Anyone who doubts that need only review the results of the Civil Rights Data Collection [“CRDC”] for the 2011-2012 school year, which were released on March 21, 2014 by the United States Department of Education’s Office for Civil Rights [“OCR”]. OCR uses the CRDC to gather information regarding student enrollment as well as educational programs and services, broken down into categories such as race, ethnicity, gender, limited English proficiency and disability. Far from being a selective sampling, the information in the 2011-2012 CRDC was obtained from every public school and every public school district in the country.
OCR relies upon the CRDC to shape and effectuate its enforcement of those school-based civil rights laws for which it has responsibility, including:
- Title VI of the Civil Rights Act of 1964, which prohibits discrimination based on race, color, and national origin;
- Title IX of the Education Amendments of 1972, which prohibits discrimination based on sex; and
- Section 504 of the Rehabilitation Act of 1973, which prohibits discrimination on the basis of disability.
OCR previously conducted the CRDC in 2000, 2004, 2006 and 2009-10, and it is already planning the 2013-2014 and 2015-2016 surveys, each of which will include additional areas of inquiry.
It would be impossible to replicate or even summarize in a blog post all of the information contained in the CRDC; nonetheless, some of its findings are particularly troubling. For example, during the 2011-2012 school year:
- Black/African-Americans comprised only 18% of the preschool population, but accounted for 48% of preschool students who were suspended more than once. In contrast, white students constituted 43% of the preschool population but only 26% of the students suspended on multiple occasions.
- Black students account for 16% of the overall preschool-through-12th-grade student population but 34% of the students expelled, whereas whites comprised 51% of the school population but only 36% of expelled students. Of particular note, despite making up only .5% of the school population, Indian/Alaska Native students totaled 3% of expelled students.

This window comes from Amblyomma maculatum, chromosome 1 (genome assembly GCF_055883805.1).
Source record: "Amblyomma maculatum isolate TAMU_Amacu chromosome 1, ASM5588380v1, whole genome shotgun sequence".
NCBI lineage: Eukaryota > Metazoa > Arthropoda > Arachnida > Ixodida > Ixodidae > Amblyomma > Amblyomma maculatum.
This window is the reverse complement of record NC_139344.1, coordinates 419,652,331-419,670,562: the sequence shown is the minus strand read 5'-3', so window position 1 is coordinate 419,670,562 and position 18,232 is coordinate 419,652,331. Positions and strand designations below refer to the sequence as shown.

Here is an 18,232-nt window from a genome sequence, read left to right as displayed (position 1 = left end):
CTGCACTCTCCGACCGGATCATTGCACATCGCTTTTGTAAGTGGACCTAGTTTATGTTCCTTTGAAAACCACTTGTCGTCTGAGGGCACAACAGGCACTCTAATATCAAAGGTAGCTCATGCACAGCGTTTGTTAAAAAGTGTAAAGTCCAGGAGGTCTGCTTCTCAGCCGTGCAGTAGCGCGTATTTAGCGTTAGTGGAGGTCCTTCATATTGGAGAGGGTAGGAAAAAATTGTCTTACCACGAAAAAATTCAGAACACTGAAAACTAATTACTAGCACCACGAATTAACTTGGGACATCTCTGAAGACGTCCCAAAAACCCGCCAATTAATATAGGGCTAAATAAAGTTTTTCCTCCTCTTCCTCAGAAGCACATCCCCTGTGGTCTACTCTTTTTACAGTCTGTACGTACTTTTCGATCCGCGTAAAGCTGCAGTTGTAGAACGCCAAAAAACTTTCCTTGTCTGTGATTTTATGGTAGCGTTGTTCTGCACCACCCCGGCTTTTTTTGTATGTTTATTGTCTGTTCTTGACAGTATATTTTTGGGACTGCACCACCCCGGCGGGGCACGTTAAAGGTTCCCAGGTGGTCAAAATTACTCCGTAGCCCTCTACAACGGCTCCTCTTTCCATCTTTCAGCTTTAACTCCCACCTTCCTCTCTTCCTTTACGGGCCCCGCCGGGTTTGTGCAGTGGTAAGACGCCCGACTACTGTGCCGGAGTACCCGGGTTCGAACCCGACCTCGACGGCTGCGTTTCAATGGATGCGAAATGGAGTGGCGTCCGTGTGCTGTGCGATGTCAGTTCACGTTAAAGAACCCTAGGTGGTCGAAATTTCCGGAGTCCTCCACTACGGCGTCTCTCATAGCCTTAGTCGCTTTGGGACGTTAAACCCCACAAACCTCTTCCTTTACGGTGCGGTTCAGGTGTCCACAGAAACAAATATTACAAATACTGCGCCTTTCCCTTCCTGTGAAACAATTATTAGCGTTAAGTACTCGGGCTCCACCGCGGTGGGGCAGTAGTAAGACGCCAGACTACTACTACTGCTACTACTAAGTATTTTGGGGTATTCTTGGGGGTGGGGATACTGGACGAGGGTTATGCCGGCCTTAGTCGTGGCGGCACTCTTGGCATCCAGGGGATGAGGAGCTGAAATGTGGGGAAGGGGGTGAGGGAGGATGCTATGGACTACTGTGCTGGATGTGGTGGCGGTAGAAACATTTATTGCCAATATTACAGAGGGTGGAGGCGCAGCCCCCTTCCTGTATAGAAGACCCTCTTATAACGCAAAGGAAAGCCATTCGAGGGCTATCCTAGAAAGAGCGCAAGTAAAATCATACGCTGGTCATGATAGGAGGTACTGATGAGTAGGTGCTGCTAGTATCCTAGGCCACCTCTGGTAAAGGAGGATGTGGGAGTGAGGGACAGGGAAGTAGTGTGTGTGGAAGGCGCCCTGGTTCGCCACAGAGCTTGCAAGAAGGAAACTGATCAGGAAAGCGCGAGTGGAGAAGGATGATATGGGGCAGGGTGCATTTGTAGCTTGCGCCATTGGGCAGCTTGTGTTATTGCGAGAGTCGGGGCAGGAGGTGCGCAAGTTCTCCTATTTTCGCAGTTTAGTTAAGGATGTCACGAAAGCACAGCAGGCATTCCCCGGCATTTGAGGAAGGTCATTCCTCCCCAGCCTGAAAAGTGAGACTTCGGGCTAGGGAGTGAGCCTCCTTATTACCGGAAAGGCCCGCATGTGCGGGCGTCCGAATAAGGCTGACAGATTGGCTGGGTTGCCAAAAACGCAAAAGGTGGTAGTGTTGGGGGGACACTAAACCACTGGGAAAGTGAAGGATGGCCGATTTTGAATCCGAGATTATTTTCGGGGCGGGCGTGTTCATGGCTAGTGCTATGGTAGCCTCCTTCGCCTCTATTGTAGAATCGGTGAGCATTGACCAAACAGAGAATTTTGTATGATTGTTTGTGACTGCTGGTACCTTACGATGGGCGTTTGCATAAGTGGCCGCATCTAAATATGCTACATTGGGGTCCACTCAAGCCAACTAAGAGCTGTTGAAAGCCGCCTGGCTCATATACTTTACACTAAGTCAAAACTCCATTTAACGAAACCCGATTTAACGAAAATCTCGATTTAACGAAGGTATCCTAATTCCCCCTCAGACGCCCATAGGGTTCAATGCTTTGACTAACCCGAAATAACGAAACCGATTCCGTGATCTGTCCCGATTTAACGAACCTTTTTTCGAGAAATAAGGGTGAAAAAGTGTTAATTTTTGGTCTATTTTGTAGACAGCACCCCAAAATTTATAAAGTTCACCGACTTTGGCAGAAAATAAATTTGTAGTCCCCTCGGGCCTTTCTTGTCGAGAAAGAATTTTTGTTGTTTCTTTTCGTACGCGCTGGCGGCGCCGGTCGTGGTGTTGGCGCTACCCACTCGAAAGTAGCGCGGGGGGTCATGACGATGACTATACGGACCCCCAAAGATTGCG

- On the national level, American Indian/Alaska Native students were retained in kindergarten at almost twice the rate as white students. In Connecticut, American Indian/Alaska Native kindergarteners were retained at four times the rate as their white classmates.
- Only 4% of white students were retained in 9th grade, compared to 9% of American Indian/Alaska Native students and 12% of African American students.
- Eighty-one percent (81%) of Asian-American high school students and 71% of white high school students attended high schools that offered the full range of math and science courses (i.e. Algebra I, Geometry, Algebra II, Calculus, Biology, Chemistry, Physics). Only 47% of American Indian/Alaska Native and 57% of black high school students were afforded the same access to this full range of courses.
- On average, teachers in high schools serving the highest percentage of black and Latino students were paid $1,913 less per year than their colleagues in schools in the same district who served the lowest percentage of black and Latino students. In fact, nearly one-quarter of districts with two or more high schools reported a teacher salary gap of $5,000 or more between high schools with the highest and lowest percentage of black and Latino students in their districts.
- Black students were more than four times as likely — and Latino students twice as likely — as white students to attend schools where 20% or more of their teachers had not yet satisfied all state certification and licensing requirements.
Like all statistics, these numbers are susceptible to various interpretations. In addition, there may be other factors that affect the CRDC results, such as dichotomies in income, in family situations and in the availability of educational opportunities. Indeed, there may be a number of interrelated causal factors which inform the CRDC, but regardless of the cause, the CRDC’s relentlessly consistent divergence between the experiences of minority students and their white peers is both sobering and difficult to ignore.